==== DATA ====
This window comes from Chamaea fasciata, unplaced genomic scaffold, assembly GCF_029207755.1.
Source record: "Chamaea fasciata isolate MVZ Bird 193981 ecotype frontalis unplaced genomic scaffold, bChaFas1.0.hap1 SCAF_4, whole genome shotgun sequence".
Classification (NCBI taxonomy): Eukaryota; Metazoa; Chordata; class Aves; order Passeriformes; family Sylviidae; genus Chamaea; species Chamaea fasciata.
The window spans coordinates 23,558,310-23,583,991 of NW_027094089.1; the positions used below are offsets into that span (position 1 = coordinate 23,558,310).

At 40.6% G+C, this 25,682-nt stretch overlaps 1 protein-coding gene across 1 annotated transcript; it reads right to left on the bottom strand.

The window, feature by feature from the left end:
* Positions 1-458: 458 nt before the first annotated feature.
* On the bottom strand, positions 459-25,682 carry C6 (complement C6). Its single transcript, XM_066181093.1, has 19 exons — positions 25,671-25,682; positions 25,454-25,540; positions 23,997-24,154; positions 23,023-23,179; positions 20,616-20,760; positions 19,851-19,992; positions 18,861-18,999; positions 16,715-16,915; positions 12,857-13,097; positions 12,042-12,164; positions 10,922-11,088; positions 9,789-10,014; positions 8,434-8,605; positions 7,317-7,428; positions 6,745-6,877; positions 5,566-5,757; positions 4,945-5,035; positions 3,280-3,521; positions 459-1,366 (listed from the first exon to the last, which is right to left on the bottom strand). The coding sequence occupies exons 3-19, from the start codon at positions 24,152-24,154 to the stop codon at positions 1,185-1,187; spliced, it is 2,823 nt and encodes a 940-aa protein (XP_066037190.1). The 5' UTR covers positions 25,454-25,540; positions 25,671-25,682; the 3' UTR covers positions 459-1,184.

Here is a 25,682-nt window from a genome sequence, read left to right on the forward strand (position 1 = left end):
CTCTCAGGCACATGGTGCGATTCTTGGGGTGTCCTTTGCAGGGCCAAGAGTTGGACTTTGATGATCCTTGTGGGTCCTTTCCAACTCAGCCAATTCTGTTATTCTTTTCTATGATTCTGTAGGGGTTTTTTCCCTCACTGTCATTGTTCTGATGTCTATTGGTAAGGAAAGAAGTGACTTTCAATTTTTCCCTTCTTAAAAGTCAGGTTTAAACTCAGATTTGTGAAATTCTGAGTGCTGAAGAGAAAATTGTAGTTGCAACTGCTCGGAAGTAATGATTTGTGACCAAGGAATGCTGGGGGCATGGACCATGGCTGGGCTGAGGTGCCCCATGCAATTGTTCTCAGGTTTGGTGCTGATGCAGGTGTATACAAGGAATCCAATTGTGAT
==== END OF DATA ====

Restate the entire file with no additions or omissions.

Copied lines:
This window comes from Chamaea fasciata, unplaced genomic scaffold, assembly GCF_029207755.1.
Source record: "Chamaea fasciata isolate MVZ Bird 193981 ecotype frontalis unplaced genomic scaffold, bChaFas1.0.hap1 SCAF_4, whole genome shotgun sequence".
Classification (NCBI taxonomy): Eukaryota; Metazoa; Chordata; class Aves; order Passeriformes; family Sylviidae; genus Chamaea; species Chamaea fasciata.
The window spans coordinates 23,558,310-23,583,991 of NW_027094089.1; the positions used below are offsets into that span (position 1 = coordinate 23,558,310).

At 40.6% G+C, this 25,682-nt stretch overlaps 1 protein-coding gene across 1 annotated transcript; it reads right to left on the bottom strand.

The window, feature by feature from the left end:
* Positions 1-458: 458 nt before the first annotated feature.
* On the bottom strand, positions 459-25,682 carry C6 (complement C6). Its single transcript, XM_066181093.1, has 19 exons — positions 25,671-25,682; positions 25,454-25,540; positions 23,997-24,154; positions 23,023-23,179; positions 20,616-20,760; positions 19,851-19,992; positions 18,861-18,999; positions 16,715-16,915; positions 12,857-13,097; positions 12,042-12,164; positions 10,922-11,088; positions 9,789-10,014; positions 8,434-8,605; positions 7,317-7,428; positions 6,745-6,877; positions 5,566-5,757; positions 4,945-5,035; positions 3,280-3,521; positions 459-1,366 (listed from the first exon to the last, which is right to left on the bottom strand). The coding sequence occupies exons 3-19, from the start codon at positions 24,152-24,154 to the stop codon at positions 1,185-1,187; spliced, it is 2,823 nt and encodes a 940-aa protein (XP_066037190.1). The 5' UTR covers positions 25,454-25,540; positions 25,671-25,682; the 3' UTR covers positions 459-1,184.

Here is a 25,682-nt window from a genome sequence, read left to right on the forward strand (position 1 = left end):
CTCTCAGGCACATGGTGCGATTCTTGGGGTGTCCTTTGCAGGGCCAAGAGTTGGACTTTGATGATCCTTGTGGGTCCTTTCCAACTCAGCCAATTCTGTTATTCTTTTCTATGATTCTGTAGGGGTTTTTTCCCTCACTGTCATTGTTCTGATGTCTATTGGTAAGGAAAGAAGTGACTTTCAATTTTTCCCTTCTTAAAAGTCAGGTTTAAACTCAGATTTGTGAAATTCTGAGTGCTGAAGAGAAAATTGTAGTTGCAACTGCTCGGAAGTAATGATTTGTGACCAAGGAATGCTGGGGGCATGGACCATGGCTGGGCTGAGGTGCCCCATGCAATTGTTCTCAGGTTTGGTGCTGATGCAGGTGTATACAAGGAATCCAATTGTGAT